Spanning the length of Oxford Street in London, the flags feature bold letters spelling "Time for Clean Power" and highlighting renewable energy sources – sun, sea and air.
"It felt really important to make energy a positive thing because, at the moment, it's really negative," Myerscough told Dezeen.
"Renewables are positive – it's the future, and we want people to connect with that."
By using simple, bold and colourful words for the Clean Power campaign, Myerscough aimed to create "powerful positive messaging" that is easily understood.
"I think art is a way into people's understanding and connection," she said. "It's not a branding thing; it's activism."
The four-metre-long flags are made of recycled plastic from marine environments. The installation marks the first time Oxford Street's flags have been curated by an artist and the first time they have promoted an environmental cause.
"It is so wonderful to see Europe's busiest street filled with colour and hope," said Myerscough.
"The oranges, greens and blues represent the sun, sea and air that we need to power ourselves to a renewable future."
The Clean Power aerial installation will remain on Oxford Street for four weeks before embarking on a world tour to countries including Japan, the US, Italy, Australia and New Zealand.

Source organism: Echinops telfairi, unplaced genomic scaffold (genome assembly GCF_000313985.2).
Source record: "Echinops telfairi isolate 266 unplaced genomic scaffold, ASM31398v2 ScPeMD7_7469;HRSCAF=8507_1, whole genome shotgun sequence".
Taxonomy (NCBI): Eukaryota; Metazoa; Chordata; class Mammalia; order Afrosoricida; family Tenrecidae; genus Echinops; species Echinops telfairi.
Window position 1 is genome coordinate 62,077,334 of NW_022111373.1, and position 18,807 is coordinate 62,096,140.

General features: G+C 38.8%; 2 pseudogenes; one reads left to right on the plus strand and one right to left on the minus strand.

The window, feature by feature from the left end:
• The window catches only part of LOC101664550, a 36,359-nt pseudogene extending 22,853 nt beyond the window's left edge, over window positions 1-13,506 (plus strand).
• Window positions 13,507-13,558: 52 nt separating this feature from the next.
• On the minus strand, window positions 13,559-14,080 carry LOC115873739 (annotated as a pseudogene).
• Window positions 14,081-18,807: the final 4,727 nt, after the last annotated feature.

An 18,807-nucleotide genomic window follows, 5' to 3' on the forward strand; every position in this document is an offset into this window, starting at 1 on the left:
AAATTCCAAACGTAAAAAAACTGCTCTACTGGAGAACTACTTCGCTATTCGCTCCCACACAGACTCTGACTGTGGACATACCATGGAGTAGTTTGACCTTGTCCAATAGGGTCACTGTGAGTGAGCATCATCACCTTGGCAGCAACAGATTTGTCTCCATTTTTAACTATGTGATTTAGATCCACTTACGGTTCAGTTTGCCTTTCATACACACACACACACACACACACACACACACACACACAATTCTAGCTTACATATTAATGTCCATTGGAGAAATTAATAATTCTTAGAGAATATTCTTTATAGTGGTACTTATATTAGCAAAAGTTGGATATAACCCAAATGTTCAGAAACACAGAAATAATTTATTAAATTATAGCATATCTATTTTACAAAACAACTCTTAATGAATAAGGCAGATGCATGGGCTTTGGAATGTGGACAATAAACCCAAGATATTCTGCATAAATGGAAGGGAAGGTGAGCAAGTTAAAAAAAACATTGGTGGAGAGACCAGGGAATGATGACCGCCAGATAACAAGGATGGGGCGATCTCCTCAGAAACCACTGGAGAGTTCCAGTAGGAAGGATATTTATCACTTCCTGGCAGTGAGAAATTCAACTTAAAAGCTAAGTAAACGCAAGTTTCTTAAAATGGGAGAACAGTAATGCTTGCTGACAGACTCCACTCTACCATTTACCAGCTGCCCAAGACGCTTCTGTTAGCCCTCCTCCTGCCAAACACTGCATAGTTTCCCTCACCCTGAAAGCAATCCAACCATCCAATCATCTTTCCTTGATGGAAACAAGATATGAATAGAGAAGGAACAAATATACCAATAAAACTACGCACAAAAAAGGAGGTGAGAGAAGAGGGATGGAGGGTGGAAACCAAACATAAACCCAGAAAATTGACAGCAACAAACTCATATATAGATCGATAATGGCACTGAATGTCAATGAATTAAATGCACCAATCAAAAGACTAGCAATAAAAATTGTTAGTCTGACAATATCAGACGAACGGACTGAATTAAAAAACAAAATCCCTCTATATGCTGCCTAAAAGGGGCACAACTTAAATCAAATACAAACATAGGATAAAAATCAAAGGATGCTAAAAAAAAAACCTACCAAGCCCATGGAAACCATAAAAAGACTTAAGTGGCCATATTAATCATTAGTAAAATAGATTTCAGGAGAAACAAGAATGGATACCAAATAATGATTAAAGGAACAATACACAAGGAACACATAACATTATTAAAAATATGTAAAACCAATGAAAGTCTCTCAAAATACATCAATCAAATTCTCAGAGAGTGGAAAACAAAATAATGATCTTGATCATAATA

"It's important for me that it's right there for everyone to see," Myerscough said. "Hopefully, this will induce dialogue."
The Clean Power campaign, which was established by non-profit organisation #TogetherBand, partnered with Oxford Street with the hope of amplifying its message of renewable energy to visitors and businesses.
"Where we've gone wrong about climate conversation is the general message is quite data heavy and science-based," said Oliver Wayman, founder of the Clean Power campaign. "We need to find ways of being able to condense this information."
"You can get a strong emotional response straight away by looking up at the flags and thinking, what does this mean and what can I do?" he told Dezeen.
"We were very keen, particularly in the key parts across Oxford Circus, not to put any logos on," Wayman explained. "It's pure art. It's pure design."
Clean Power partnered with New West End Company – an organisation that represents 600 UK businesses – to complete the Oxford Street installation and encourage local businesses to get involved with renewable energy advisor Big Clean Switch.
Myerscough previously collaborated with Clean Power during the COP26 climate conference, where she designed a series of flags and banners across the host city, Glasgow.